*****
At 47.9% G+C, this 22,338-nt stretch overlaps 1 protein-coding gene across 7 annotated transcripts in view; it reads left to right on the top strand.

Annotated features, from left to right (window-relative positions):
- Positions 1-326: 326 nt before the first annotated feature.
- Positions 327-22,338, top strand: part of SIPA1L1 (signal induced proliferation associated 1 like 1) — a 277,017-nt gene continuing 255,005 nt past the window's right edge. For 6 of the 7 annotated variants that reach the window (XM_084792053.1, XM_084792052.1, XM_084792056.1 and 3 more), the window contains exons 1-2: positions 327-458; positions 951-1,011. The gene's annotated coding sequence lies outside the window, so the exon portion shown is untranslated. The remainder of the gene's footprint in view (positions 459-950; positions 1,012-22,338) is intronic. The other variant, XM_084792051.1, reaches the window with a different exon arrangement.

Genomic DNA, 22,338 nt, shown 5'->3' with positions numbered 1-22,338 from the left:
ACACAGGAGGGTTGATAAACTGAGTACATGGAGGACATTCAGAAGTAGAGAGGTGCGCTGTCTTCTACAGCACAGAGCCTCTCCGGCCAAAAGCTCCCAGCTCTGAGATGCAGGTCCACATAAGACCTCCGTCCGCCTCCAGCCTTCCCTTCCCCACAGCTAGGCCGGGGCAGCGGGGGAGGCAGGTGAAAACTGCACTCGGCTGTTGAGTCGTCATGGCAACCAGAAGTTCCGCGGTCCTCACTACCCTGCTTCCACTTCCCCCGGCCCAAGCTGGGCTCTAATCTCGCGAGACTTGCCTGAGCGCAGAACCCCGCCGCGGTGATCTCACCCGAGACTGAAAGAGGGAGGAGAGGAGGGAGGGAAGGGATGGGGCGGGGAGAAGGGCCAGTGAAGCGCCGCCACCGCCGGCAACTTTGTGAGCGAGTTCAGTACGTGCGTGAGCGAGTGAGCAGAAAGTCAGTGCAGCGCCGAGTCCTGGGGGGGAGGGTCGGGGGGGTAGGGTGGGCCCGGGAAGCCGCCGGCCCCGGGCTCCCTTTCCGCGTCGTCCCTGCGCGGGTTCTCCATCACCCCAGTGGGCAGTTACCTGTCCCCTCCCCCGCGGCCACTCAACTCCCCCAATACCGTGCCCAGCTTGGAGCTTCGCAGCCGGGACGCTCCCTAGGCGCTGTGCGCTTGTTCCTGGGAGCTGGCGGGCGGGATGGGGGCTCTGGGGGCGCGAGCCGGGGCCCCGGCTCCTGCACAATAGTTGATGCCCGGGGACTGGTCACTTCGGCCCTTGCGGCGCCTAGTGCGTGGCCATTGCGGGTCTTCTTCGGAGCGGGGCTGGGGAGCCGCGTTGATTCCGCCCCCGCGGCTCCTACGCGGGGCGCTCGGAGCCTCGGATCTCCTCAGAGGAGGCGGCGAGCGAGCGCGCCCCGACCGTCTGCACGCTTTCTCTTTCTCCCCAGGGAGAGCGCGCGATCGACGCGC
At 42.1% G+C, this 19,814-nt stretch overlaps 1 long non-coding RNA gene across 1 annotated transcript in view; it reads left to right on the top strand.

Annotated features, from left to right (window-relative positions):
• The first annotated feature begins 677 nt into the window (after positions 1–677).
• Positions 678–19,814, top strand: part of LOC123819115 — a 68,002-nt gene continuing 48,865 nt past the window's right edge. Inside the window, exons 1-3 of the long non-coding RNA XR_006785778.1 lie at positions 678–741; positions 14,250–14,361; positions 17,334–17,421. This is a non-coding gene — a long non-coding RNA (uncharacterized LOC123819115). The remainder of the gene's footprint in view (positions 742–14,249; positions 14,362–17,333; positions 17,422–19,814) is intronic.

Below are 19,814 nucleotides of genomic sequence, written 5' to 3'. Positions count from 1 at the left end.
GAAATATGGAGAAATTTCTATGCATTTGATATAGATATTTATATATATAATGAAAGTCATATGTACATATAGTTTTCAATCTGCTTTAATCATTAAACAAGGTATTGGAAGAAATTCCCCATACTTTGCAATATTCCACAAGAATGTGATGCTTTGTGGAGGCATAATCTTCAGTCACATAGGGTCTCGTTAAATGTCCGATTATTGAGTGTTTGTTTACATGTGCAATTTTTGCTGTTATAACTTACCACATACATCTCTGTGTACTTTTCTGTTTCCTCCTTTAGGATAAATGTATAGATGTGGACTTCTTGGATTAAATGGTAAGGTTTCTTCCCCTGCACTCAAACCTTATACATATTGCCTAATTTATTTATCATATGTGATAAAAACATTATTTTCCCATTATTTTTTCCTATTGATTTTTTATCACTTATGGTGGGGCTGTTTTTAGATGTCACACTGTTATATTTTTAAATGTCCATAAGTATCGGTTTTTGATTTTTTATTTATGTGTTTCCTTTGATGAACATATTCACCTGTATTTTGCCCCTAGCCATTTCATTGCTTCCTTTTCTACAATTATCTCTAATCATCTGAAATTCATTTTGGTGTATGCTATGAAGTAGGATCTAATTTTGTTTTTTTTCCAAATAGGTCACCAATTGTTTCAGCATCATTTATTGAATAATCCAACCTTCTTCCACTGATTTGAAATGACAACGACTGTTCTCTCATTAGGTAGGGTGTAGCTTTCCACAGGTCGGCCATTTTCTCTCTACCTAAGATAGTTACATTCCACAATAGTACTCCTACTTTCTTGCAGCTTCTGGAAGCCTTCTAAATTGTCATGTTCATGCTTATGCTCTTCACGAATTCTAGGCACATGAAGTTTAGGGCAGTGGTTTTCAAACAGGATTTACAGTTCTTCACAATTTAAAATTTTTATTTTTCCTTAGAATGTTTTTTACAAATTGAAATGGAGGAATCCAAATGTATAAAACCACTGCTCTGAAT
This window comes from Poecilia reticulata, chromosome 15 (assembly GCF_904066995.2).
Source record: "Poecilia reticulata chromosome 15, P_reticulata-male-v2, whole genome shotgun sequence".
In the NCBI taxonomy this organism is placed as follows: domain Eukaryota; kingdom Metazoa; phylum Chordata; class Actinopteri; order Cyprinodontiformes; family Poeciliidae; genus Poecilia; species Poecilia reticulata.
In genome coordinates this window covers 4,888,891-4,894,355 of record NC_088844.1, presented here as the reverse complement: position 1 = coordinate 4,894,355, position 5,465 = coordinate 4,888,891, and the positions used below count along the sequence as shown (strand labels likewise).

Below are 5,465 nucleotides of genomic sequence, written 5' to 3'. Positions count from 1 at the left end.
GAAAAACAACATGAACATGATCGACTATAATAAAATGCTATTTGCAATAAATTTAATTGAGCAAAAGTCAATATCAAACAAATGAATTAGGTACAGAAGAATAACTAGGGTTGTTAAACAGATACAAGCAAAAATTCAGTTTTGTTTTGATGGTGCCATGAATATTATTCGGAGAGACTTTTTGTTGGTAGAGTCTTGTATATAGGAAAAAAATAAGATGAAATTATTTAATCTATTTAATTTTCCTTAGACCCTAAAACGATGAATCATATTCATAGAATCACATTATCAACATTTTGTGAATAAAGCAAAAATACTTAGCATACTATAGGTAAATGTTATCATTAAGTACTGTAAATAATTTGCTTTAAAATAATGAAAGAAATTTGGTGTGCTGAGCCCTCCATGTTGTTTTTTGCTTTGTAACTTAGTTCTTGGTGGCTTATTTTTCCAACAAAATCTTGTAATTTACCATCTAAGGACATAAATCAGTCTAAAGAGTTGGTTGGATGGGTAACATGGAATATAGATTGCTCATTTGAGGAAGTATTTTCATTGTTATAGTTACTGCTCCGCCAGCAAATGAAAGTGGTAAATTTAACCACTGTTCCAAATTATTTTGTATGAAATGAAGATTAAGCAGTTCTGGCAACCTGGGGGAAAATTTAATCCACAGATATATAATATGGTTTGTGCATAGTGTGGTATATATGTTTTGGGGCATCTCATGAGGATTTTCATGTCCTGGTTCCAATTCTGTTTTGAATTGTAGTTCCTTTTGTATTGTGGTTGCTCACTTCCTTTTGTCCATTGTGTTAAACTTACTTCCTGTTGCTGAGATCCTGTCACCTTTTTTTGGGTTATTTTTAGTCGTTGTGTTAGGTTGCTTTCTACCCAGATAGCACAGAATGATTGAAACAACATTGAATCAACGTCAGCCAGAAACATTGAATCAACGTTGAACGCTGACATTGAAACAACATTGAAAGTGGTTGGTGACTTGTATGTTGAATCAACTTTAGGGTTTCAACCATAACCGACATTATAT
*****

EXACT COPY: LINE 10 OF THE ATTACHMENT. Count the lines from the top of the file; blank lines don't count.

• Positions 678–19,814, top strand: part of LOC123819115 — a 68,002-nt gene continuing 48,865 nt past the window's right edge. Inside the window, exons 1-3 of the long non-coding RNA XR_006785778.1 lie at positions 678–741; positions 14,250–14,361; positions 17,334–17,421. This is a non-coding gene — a long non-coding RNA (uncharacterized LOC123819115). The remainder of the gene's footprint in view (positions 742–14,249; positions 14,362–17,333; positions 17,422–19,814) is intronic.